Even so, I made sure to put on a good face whenever I was with other people. I still smiled at my patients, partners, and friends. I went to church every week, and I cracked jokes that made everyone laugh. I was still respected. I hid my problems at all cost.

The time finally came, though, when my illness did affect my performance. I arrived late for office hours. I could not complete my charts. I could not concentrate. I hid in my office crying at times. Sometimes I wrapped my stethoscope tightly around my neck, finding that sadly comforting. Some of my partners even began to wonder whether I was using drugs. Finally, they told me, “You’re going to take two weeks off now and go do whatever you need to do to fix whatever is wrong with you; if you don’t fix it, your job will be in jeopardy.”

I had struggled valiantly just to stay alive, yet I was about to be fired for being depressed. I was devastated. I knew I could not possibly “fix” in 2 weeks the life-threatening illness my doctor and I had been unable to halt during a 4-year battle. I couldn’t take the thought of not being a pediatrician, and I feared I would never work again. Nor could I handle the horror of the public humiliation I was sure would accompany losing my job. At that point I simply could no longer fight the psychic and emotional pain of my severe depression.

So I went shopping for a gun.

And almost 6 years later, I still can feel the its cool smoothness and weight and balance as I stood there at the store counter holding it. It was extremely comforting: I could finally end my suffering.

But I decided to put down the weapon and walk out to my car. I sat there 10 minutes, debating whether or not to buy the gun. I told myself, “OK, Betty, this is it. If you buy it, you die tonight. If you don’t buy it, you go into the hospital.”

I feared the stigma of admission to a psych ward as much as that of being fired. Yet I could no longer bear living as I had been. I longed to die. I even begged God to take me to Heaven to be with him. But I said instead, “I’ll try one more time.” I drove away weeping. I cried not in relief but in the agony of complete despair because I had just denied myself the only way I saw to stop my pain.

I am alive now only because 2 months earlier my father had stood in front of my car and refused to let me leave his home until I promised not to kill myself. Somehow, on that day in the gun store parking lot, I managed to try one more time to keep that promise.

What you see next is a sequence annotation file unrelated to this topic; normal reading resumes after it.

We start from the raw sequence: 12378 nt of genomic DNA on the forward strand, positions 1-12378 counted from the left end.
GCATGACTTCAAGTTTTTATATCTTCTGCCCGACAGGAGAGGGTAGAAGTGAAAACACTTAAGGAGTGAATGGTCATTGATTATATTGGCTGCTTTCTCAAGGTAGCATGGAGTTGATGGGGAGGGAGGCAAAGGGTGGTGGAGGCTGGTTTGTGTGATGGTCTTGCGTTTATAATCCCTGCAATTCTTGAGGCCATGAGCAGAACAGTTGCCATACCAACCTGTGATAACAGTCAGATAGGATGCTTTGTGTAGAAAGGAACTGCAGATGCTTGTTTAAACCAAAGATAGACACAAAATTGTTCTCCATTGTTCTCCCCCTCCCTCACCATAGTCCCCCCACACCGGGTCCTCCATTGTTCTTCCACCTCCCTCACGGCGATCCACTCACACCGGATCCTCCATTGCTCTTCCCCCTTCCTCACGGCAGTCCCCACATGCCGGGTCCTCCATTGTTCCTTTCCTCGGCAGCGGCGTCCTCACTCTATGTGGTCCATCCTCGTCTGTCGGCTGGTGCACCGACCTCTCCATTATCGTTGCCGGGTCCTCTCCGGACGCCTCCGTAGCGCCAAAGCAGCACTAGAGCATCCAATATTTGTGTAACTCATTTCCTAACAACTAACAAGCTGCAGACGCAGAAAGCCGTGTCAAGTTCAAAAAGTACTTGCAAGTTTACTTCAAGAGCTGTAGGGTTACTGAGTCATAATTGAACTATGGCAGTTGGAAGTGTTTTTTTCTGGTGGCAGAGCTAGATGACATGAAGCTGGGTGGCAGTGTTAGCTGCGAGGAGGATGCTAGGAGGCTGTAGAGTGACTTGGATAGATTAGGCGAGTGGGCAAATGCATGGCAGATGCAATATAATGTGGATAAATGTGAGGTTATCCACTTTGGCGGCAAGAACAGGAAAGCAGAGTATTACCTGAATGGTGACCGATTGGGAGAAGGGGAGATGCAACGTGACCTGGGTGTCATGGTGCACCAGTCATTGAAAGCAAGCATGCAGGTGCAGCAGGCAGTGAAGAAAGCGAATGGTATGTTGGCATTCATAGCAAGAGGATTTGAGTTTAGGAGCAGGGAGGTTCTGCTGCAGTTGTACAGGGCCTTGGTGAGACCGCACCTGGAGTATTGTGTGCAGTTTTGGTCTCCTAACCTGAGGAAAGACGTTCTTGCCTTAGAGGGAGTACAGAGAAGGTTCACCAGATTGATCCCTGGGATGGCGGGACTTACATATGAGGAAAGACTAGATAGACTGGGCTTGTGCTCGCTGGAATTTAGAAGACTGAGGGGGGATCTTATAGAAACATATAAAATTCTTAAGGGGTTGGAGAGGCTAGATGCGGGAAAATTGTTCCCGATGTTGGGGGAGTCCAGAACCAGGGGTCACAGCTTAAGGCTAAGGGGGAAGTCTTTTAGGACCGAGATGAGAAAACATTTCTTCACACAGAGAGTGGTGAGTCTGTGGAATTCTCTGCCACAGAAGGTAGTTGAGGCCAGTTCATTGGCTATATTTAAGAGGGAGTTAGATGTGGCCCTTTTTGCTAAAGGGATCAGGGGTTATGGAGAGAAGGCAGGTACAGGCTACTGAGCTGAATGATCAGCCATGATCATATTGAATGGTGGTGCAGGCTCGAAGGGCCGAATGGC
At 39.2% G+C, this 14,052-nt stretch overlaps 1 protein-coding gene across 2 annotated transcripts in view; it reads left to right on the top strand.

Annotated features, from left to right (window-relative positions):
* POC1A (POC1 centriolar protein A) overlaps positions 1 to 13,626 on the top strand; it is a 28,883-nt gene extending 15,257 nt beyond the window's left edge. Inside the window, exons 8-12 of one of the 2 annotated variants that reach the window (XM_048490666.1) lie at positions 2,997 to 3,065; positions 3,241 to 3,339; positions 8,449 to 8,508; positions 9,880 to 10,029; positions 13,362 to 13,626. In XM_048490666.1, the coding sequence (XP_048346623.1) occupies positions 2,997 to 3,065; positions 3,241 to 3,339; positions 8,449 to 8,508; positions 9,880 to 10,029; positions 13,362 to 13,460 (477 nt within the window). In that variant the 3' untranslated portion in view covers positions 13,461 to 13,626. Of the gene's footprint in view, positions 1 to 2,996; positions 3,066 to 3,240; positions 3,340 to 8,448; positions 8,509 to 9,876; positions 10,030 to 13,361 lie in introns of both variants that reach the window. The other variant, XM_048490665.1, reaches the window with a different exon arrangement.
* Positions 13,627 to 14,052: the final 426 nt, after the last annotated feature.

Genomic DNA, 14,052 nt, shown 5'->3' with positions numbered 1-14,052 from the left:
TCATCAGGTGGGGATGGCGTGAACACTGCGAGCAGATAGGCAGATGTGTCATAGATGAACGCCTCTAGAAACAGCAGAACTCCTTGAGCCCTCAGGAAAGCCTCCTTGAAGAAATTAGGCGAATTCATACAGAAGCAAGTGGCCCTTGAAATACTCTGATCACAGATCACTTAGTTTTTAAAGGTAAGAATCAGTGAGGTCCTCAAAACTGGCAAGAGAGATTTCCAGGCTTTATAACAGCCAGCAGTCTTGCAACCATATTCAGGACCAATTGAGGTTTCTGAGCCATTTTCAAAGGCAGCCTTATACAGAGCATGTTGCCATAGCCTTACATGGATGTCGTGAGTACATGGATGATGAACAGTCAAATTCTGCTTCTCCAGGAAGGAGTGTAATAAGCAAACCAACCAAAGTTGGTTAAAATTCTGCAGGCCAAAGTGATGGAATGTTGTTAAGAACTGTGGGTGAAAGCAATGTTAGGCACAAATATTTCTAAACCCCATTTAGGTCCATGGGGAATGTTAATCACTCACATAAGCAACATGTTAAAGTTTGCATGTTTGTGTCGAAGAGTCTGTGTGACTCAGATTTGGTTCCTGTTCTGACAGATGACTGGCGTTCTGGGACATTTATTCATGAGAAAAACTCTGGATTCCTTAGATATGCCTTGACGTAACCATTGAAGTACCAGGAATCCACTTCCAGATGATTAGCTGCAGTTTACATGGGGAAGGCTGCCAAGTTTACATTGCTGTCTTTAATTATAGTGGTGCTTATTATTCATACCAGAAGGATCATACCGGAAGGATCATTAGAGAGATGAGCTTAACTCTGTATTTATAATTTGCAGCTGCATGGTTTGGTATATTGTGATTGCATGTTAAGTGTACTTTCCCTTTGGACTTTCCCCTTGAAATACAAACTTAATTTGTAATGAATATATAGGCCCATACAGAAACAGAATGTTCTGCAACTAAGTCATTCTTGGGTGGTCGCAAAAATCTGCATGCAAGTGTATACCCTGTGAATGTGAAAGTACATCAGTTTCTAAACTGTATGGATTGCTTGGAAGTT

An overpowering foe
Depression is overwhelming and overpowering, and it crushes its prey. Next time, I may not be able to overcome it. I have sunk into despair and hopelessness more times than I can count. So far, I’ve not committed suicide, but I have teetered on the edge many times. I do think that depression might kill me someday.

For people like me who have considered suicide seriously and have even longed for it, suicide is not some horrifying, appalling idea. When we are depressed, it is like an old friend we simply have not yet embraced, and for many of us it seems a bridge home to God. That’s how dangerous and seductive depression can be.

When we are depressed, it is our irrational (or non-rational and untrue) yet inescapable thoughts that can kill us. They completely mutilate our normal thought processes and destroy our well-being. When our depression is truly severe, they hurtle us toward suicide.

When severely depressed, I fiercely bombarded myself with untrue accusations. I continually told myself that I was stupid, worthless, incompetent, unloved and unlovable. My self-hatred grew more and more powerful. I believed my depression would go on forever, without end and with no rescue possible at any time or in any way. I felt completely alone. I became certain that no one wanted me around and that I had ruined not only my own life but also, simply by virtue of my presence, the lives of all who cared about me. I felt overwhelming guilt because I firmly believed that my continuing to live deprived some other, more worthy person of a job, money, and shelter.